Entrepreneurs do not fall from the sky but they build skills of entrepreneurship within them. To be an entrepreneur, you have to...
figure out how not to make bad decisions.
We did a factor analysis of the behaviors that made the most statistical difference between the best and worst decision makers. five factors emerged as the most common paths to poor decision making. Here they are in order from most to least significant.
This showed up as a failure to check facts, to take the initiative, to confirm assumptions, or to gather additional input. Basically, such people were perceived to be sloppy in their work and unwilling to put themselves out. They relied on past experience and expected results simply to be an extrapolation of the past.
2. Not anticipating unexpected events.
It is discouraging to consistently consider the possibility of negative events in our lives, and so most people assume the worst will not happen. Unfortunately, bad things happen fairly often. People die, get divorced, and have accidents. Markets crash, house prices go down, and friends are unreliable. There is excellent research demonstrating that if people just take the time to consider what might go wrong, they are actually very good at anticipating problems. But many people just get so excited about a decision they are making that they never take the time to do that simple due-diligence.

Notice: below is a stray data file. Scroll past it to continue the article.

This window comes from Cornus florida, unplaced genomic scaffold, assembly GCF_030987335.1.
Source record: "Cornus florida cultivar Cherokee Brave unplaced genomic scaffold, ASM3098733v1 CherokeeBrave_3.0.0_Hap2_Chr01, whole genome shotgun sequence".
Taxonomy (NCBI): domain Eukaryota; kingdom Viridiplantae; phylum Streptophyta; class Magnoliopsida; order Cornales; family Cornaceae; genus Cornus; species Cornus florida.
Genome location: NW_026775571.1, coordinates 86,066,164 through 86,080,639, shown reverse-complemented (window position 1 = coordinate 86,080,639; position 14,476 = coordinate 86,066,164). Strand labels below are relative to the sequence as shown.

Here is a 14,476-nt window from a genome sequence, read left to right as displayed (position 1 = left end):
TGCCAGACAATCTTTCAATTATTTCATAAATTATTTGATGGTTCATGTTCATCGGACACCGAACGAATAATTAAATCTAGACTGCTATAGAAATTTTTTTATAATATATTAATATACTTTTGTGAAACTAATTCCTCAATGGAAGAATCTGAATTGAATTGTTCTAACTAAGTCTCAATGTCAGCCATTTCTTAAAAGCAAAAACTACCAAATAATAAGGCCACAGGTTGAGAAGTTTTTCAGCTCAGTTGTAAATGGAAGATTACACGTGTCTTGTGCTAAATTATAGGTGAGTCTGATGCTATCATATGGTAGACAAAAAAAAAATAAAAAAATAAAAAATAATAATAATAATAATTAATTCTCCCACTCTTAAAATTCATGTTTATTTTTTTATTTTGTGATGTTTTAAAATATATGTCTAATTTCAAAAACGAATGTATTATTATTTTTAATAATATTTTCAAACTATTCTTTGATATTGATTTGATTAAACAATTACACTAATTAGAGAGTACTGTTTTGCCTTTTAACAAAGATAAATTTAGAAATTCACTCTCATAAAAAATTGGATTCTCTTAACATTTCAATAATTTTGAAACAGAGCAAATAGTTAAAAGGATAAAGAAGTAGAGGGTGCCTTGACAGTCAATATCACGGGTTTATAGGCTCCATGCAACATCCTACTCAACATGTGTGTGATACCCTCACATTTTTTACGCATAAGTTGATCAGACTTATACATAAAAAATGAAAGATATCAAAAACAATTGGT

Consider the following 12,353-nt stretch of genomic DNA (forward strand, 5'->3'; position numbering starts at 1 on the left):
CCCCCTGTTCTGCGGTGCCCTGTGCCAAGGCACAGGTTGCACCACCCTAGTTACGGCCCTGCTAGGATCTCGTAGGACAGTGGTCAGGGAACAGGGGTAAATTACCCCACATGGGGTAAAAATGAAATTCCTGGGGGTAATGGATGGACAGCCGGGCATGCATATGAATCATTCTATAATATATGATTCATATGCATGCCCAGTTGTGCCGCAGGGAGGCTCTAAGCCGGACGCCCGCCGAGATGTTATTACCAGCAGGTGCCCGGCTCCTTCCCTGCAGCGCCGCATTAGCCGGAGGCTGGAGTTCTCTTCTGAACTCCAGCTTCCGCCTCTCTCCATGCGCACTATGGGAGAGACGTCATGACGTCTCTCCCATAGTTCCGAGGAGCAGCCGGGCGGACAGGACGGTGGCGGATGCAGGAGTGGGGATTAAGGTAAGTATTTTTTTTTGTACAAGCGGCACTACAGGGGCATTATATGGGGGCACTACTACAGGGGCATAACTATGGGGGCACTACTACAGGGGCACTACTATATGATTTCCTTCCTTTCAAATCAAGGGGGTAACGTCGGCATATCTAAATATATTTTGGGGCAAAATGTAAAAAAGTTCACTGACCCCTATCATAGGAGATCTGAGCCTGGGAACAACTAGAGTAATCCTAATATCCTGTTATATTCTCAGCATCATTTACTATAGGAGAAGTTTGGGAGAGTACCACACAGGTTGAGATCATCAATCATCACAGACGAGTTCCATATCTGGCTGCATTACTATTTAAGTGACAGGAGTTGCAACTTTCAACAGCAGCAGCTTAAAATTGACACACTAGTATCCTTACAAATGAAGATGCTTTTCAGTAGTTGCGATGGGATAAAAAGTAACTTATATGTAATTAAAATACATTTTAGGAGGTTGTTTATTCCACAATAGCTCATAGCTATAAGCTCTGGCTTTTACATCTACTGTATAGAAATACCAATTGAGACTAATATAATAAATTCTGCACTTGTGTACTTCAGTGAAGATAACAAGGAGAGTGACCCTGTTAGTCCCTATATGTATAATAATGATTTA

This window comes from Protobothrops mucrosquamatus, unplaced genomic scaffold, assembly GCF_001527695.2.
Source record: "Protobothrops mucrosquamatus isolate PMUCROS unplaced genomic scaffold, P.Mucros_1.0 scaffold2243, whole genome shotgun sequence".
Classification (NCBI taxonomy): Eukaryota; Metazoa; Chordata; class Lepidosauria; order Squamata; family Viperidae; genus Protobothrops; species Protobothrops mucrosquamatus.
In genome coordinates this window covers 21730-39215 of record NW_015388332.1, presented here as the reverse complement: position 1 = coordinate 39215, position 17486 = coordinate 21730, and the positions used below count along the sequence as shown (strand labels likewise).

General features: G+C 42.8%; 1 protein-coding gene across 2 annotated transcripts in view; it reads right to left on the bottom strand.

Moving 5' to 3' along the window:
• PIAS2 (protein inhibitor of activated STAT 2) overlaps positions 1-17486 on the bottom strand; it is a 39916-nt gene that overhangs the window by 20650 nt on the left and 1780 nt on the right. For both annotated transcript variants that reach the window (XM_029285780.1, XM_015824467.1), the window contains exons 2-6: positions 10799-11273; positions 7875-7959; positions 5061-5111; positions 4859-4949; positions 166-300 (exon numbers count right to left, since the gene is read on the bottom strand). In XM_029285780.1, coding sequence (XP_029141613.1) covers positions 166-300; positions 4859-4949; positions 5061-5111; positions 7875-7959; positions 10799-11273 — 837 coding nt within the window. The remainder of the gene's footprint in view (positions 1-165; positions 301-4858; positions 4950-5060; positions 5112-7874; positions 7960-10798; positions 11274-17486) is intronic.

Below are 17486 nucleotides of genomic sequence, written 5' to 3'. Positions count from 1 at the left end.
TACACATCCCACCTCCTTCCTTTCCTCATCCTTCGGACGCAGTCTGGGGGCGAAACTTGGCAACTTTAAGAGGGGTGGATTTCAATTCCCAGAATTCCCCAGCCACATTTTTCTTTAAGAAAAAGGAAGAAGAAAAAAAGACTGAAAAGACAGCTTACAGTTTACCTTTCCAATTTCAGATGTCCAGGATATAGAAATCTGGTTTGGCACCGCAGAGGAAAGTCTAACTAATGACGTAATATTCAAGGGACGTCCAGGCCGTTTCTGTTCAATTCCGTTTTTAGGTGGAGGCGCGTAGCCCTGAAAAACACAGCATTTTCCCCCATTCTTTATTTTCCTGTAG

At the other end of the scale, when faced with a complex decision that will be based on constantly changing data, it’s easy to continue to study the data, ask for one more report, or perform yet one more analysis before a decision gets made. When the reports and the analysis take much longer than expected, poor decision makers delay, and the opportunity is missed. It takes courage to look at the data, consider the consequences responsibly, and then move forward. Oftentimes indecision is worse than making the wrong decision. Those most paralyzed by fear are the ones who believe that one mistake will ruin their careers and so avoid any risk at all.
4. Remaining locked in the past.
Some people make poor decisions because they’re using the same old data or processes they always have. Such people get used to approaches that worked in the past and tend not to look for approaches that will work better. Better the devil they know. But, too often, when a decision is destined to go wrong, it’s because the old process is based on assumptions that are no longer true. Poor decision makers fail to keep those base assumptions in mind when applying the tried and true.
5. Having no strategic alignment.
Bad decisions sometimes stem from a failure to connect the problem to the overall strategy. In the absence of a clear strategy that provides context, many solutions appear to make sense. When tightly linked to a clear strategy, the better solutions quickly begin to rise to the top.